Merger and acquisition contracts typically feature a material adverse change or material adverse affect (together, MAC) clause, which gives the buyer the right to pull out of the deal or renegotiate the terms in the event of an unforeseen material adverse business or economic change affecting the target company or its assets between the execution of the definitive acquisition agreement and the closing of the transaction. A MAC clause also provides the seller with a way of qualifying certain representations and warranties so that relatively insignificant breaches are considered irrelevant (at least for purposes of closing). MAC clauses are highly negotiated in today’s deal environment. As a result, understanding recent trends in the drafting of MAC clauses, and how courts and of practitioners view these clauses, is essential to obtain the most advantageous deal.

Few cases about MAC clauses have been litigated and decided in the Delaware courts. However, Delaware case law has shown that the drafting of MAC clauses matters a great deal. In In Re: IBP, Inc. Shareholders Litigation, 789 A.2d. 14 (Del. Ch. 2001) (IBP v. Tyson), the merger agreement at issue contained a broad MAC clause with no carve-outs, rarely seen in today’s deal environment. Tyson Foods asserted that IBP, the target, had suffered a material adverse effect because IBP’s earnings for the first quarter of 2001 were 64 percent behind its earnings for the first quarter of 2000, but the Delaware Court of Chancery did not see this downturn as affecting IBP in the future on a long-term basis. The court determined that IBP had not suffered a MAC, and as a result of the ruling, Tyson Foods had to complete its purchase of IBP.

The MAC clause at issue in Frontier Oil Corp. v. Holly Corp,. C.A. No. 20502 (Del. Ch. Apr. 29, 2005) was different than the MAC clause at issue in IBP v. Tyson in that it contained carve-outs. In Frontier Oil v. Holly, the parties drafted the MAC clause to exclude certain events, such as general economic, regulatory or political conditions or changes; financial market fluctuations; and general changes in the petroleum industry. These carve-outs are still seen frequently today. However, the MAC clauses at issue in these two cases were similar in a significant way. In both cases, the MAC clause contained a qualifier that a given effect “would reasonably be expected to” have a MAC, requiring the seller to think ahead about the impact of possible future events. The “reasonably expected” qualifier continues to make a frequent appearance in the drafting of MAC clauses today.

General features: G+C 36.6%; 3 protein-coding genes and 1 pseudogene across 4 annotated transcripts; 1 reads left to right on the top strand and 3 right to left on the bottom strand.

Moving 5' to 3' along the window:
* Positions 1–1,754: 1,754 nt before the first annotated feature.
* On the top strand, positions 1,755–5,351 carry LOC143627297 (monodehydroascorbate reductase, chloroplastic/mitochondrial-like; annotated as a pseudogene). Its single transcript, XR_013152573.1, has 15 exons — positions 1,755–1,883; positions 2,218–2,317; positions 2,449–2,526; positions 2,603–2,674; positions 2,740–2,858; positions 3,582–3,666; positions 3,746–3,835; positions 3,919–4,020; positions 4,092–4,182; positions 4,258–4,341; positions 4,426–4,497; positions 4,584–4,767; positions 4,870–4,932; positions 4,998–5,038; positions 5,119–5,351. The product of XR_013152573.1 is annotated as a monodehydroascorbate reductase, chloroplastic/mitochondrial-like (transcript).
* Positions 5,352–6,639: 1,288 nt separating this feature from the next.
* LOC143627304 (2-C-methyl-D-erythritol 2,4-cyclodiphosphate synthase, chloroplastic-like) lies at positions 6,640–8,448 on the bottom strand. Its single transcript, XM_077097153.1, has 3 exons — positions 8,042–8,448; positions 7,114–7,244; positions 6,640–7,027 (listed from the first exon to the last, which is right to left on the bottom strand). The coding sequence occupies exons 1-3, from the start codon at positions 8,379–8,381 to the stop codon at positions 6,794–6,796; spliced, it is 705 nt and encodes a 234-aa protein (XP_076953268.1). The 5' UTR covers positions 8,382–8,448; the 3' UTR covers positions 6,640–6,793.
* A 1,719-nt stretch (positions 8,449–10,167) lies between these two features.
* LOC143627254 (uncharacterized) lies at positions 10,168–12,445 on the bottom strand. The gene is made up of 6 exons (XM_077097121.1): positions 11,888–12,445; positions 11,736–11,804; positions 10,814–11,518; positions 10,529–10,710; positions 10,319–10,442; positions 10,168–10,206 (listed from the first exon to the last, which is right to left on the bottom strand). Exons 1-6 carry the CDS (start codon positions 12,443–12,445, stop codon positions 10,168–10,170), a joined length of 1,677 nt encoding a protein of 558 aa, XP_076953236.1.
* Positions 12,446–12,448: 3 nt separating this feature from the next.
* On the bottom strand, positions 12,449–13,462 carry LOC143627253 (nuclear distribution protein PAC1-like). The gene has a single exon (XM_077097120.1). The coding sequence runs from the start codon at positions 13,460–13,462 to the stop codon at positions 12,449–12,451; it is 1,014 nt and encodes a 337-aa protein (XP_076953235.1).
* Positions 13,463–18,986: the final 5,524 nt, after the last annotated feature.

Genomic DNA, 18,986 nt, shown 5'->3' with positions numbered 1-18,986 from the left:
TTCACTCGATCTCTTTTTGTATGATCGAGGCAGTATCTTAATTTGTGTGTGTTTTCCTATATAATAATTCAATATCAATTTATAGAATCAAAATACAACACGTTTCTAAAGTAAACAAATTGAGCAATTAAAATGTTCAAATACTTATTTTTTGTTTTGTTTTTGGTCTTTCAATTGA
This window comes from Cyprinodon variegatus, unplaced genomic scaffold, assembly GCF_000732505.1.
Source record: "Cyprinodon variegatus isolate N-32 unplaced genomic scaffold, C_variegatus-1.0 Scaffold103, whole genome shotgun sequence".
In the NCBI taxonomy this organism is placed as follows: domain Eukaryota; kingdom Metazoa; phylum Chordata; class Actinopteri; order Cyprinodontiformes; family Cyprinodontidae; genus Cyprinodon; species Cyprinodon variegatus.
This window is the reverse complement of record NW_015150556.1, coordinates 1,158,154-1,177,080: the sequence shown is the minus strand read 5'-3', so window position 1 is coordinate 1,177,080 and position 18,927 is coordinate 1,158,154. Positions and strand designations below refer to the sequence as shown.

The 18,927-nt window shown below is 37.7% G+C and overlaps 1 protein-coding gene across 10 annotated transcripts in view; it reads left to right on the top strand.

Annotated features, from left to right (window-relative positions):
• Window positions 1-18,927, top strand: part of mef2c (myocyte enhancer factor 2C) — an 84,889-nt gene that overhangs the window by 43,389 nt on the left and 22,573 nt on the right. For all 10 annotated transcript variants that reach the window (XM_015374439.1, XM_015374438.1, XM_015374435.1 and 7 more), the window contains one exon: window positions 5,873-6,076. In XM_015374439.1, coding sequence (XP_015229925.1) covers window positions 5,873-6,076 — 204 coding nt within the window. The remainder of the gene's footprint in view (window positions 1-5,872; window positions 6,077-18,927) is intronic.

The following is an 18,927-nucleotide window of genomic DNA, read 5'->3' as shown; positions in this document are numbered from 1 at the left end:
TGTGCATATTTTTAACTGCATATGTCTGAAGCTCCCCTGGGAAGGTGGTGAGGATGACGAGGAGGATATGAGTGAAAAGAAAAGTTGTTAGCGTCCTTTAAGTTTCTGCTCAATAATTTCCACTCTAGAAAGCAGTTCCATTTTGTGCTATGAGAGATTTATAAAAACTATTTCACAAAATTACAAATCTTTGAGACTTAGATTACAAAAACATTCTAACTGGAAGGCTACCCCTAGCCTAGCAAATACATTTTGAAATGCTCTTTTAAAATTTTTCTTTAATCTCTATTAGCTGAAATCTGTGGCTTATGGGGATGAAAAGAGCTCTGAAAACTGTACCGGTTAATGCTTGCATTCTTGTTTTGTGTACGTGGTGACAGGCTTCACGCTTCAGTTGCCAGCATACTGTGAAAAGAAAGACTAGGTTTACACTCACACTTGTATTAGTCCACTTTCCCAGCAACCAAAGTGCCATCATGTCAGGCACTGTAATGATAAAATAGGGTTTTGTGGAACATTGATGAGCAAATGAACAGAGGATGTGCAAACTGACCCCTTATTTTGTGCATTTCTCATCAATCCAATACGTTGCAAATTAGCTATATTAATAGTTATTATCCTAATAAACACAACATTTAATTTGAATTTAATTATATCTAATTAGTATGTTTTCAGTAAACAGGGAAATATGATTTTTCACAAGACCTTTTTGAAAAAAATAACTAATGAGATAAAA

Before the signing of the merger agreement at issue, Holly, the buyer, had learned of the possibility of a toxic tort suit involving prior operations of a subsidiary of Frontier Oil, the seller. As a result of this information, the parties renegotiated the merger agreement, strengthening Frontier’s representations and warranties. They also slightly strengthened the definition of a MAC by replacing language referring to a MAC with respect to the “material condition” of a party with language referring to “the results of operations, condition (financial or otherwise) or prospects of a party.”